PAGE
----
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The official currency of Nepal is the Nepali Rupee(NPR or Rs).
One rupee is divided into 100 paisa.
Coins come in denominations of: 1 and 2, rupees as well as 5 and 10 (rarely used).
Paper Notes come in denominations of: 1, 2, 5, 10, 20, 50, 100, 500, 1000. (Rs 25/250 are also available but are rarely used)
Exchanging cash in Nepal is Easy and Safe
Travelers Cheques are generally accepted at banks, money changers and can be used as payment at major tourist merchants.
Automated Teller Machines (ATMs) are plentiful in most cities and most will accept cards issued by any of the major international banking networks (Plus, Cirrus, etc.). The majority of ATM's currently have a maximum withdrawal amount of 10,000Rs (although you can make repeated withdrawals). The expection to this is NABIL bank ATM's which have a maximum withdrawal amount of 35,000Rs. When withdrawing from ATM's be aware that cash withdrawal charges will be made by both the Nepali Bank and (usually) your own bank at home.
Major Credit Cards such as Visa, MasterCard, JCB and AmericanExpress, are readily accepted at most tourist class hotels, restaurants, airlines, and major tourist merchants. Again there is always a transaction fee for processing the cards (this charge is enforced by the banks and not the merchants so please don't ask for a discount to remove this) and this is usually around 4% (although American Express Fees are considerably higher at around 7%)
Money Exchange offices are very common in tourist areas and all clearly post their daily exchange rates on a white or an electronic notice board. The exchange rate offered by these offices is not the government rate which is printed daily in the papers but is an adjusted rate which allows the offices to make their cut on your currancy exchange. Currency exchangers accept ALL MAJOR currencies however bank notes will only be accepted if they are in good overall condition.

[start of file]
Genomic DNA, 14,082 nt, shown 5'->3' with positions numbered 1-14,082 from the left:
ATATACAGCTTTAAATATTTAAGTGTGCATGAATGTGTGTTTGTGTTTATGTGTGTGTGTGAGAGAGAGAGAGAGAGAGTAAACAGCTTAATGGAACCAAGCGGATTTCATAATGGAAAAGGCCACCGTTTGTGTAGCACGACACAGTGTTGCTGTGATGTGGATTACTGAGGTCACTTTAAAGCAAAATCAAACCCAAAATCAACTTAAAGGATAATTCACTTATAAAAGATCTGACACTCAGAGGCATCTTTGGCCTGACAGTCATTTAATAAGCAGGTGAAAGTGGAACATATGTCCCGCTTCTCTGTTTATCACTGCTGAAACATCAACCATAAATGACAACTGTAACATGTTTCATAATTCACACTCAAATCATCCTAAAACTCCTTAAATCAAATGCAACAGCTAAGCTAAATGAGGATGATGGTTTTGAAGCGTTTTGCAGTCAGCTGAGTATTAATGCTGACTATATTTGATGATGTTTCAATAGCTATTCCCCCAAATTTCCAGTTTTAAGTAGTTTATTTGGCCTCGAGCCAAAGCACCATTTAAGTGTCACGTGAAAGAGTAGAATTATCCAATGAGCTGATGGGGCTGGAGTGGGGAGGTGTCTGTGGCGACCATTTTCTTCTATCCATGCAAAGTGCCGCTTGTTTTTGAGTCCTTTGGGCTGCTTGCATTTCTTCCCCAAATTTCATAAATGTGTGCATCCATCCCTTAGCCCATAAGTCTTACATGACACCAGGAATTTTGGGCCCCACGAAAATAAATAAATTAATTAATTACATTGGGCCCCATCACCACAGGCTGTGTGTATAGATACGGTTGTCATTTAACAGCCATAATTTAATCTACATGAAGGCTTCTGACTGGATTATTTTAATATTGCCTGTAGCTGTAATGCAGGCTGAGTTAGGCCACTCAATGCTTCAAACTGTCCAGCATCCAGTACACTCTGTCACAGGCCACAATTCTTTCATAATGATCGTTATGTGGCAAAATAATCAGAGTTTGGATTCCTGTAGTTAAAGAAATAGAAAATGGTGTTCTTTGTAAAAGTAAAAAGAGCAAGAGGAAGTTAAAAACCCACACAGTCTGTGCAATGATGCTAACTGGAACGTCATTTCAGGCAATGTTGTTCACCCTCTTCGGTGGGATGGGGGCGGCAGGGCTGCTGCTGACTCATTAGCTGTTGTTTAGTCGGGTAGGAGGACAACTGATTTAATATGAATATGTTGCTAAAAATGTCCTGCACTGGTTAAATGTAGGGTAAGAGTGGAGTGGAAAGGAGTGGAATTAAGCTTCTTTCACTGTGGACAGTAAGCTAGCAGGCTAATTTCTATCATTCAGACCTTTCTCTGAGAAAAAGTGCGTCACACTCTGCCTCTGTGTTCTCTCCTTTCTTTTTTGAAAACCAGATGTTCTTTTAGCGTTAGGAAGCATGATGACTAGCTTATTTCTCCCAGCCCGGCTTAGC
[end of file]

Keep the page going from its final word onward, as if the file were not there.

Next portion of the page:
Hotels and major tourist merchants do offer cash and T/C exchange facilities, however the rate offered is usually very POOR compared to that offered by Banks/foreign currencyexchangers.
There are NO customs charges or limitations in bringing your home currency into Nepal (although if you do not use one of the major currancies (USD, GBP, EURO, YEN etc) it will be better to exchange in your home country first). So this is often the easiest, and in most cases the cheapest way to fund your stay in Nepal, but this has obvious risks associated with loss. It is not generally recomended to carry around large quantities of cash on your person, even using hidden money pouches (Pick-pockets and muggers are now fully aware of the likely locations of hidden money pouches and you won't be fooling anyone!). When exchanging your home currancy for Nepali notes you do not have to present ID (unless you are local and exchanging from a bank). Make sure you count your money for clerical errors BEFORE you walk away from the exchange counter. Exchanging cash at the bank is often better than from private currency exchangers.
Officially Nepali Rupees cannot be taken out of the country, and notes cannot be exchanged at banks in your home country. If you are caught attempting to export large quantities of notes you could end up with a fine and the money being confiscated. However, for small quantities (a few thousand or so) a blind eye will be turned. This can be particulaly useful if you are intending to return to Nepal in the future as you can make sure you have enough to pay for your taxi from the airport when you next arrive! When leaving Nepal there are currency exchangers in the airport but the rates they offer are notoriously poor so you will be better off changing your money back into your own currancy before you go to the airport. Dollars and euro are accepted as readily as the rupee, as mentioned in the recent ebook, Nepal On a Budget, be sure to bring 20 one dollar bills to get you away from the airport and you will be fine.